No. 16 UCLA copes with death of frosh receiver; Mora yells at reporter
LOS ANGELES (AP) -- UCLA coach Jim Mora and the 16th-ranked Bruins returned to football practice on Monday for the first time since the death of walk-on receiver Nick Pasquale.
The team practiced in preparation for this weekend's game at No. 23 Nebraska. Pasquale was hit by a car and killed while walking in his hometown of San Clemente on Sunday.
The 20-year-old receiver played in the final offensive series in UCLA's season-opening victory over Nevada on Aug. 31. The Bruins were off last weekend and Pasquale had gone home to visit his family.
"It's a very tragic time, a very difficult time,'' Mora said.
Mora spent time with the freshman's family on Sunday in San Clemente, where hundreds of Pasquale's friends, family members and fellow football players gathered at the high school's field for a vigil.
Pasquale's older brother, A.J., played at the high school, where his father Mel Pasquale is director of football operations.
"Our thoughts and prayers are with his family, that's the most important thing,'' Mora said.
He closed all practices this week to the media, and UCLA players weren't made available for comment.
"Our players are dealing with it each in their own way,'' Mora said. "We think that's the right way to do it. The important thing is they're together. This is a very close team and they care desperately about each other.''
Nebraska coach Bo Pelini said the university's thoughts and prayers were with Pasquale, his family, and UCLA.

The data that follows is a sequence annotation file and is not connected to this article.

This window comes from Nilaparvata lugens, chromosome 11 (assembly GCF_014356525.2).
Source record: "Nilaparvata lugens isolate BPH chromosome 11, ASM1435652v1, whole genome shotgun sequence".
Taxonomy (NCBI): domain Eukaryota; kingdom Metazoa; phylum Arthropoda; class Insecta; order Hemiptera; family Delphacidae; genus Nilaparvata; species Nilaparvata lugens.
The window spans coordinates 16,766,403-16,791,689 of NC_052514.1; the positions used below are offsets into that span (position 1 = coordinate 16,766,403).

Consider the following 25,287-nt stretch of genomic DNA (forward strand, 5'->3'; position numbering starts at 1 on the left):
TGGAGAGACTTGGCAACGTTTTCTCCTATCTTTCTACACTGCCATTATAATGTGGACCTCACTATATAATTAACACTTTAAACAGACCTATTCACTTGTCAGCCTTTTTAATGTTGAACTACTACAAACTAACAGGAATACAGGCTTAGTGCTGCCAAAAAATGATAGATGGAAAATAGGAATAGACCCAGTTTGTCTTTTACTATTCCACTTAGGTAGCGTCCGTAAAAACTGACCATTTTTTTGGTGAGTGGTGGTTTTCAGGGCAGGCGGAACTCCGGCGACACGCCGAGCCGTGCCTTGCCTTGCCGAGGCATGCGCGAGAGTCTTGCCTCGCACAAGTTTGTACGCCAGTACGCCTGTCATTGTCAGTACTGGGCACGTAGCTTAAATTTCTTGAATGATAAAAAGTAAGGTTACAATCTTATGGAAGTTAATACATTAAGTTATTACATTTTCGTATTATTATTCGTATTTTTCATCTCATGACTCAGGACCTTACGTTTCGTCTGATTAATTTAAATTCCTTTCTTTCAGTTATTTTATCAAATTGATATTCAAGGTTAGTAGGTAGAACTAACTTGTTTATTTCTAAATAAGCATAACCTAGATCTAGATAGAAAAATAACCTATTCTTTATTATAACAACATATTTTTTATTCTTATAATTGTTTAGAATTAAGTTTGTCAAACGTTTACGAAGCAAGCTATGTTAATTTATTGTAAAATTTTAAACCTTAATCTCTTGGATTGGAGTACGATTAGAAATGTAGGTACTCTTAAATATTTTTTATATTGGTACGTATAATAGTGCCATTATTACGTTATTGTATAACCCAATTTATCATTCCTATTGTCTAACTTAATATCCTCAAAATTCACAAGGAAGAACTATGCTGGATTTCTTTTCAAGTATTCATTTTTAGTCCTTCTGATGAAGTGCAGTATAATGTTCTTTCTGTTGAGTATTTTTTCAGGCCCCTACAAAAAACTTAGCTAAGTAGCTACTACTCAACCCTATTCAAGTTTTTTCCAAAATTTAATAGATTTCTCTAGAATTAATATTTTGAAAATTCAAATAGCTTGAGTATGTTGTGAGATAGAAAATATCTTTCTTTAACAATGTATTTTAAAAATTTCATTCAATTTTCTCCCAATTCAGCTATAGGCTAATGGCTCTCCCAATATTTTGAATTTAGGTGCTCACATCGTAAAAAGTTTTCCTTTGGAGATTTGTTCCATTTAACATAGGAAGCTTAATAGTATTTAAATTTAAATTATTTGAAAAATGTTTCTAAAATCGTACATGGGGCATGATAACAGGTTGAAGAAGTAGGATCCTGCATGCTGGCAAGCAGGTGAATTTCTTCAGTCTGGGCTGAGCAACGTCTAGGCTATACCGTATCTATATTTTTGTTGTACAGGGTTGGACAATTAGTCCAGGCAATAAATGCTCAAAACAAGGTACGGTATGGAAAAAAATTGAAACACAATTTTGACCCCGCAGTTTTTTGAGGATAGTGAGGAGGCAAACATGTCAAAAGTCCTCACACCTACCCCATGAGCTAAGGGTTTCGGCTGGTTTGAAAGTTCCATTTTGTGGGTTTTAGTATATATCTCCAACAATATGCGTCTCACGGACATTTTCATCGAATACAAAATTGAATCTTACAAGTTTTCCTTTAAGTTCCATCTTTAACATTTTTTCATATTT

"That's a lot bigger than any football game,'' he said. "Obviously, this has got to be a very difficult time for them.''
Pasquale was walking in the early morning hours on Sunday along a street when he was hit by a car, according to the Orange County coroner's office.
The driver stayed at the scene and was not charged with any crime or infraction, said Lt. Jeff Hallock of the Orange County Sheriff's Department.
"No drugs or alcohol have been found to have been factors for the driver,'' Hallock said. "An autopsy report and later toxicology information will determine factors for the pedestrian.''
After starting to say that Pasquale had "only played a few plays,'' Mora stopped mid-sentence when a video reporter in the back of the room began talking at the same time.
Mora told him "Shut up'' before the reporter, who had been obscured by a potted plant that he was standing behind, emerged and motioned for the coach to continue talking.
Mora grew angry and chastised the reporter for displaying a lack of respect. The reporter apologized.
Mora got up, told the gathering, "I got nothing to say,'' grabbed his backpack and left the room.
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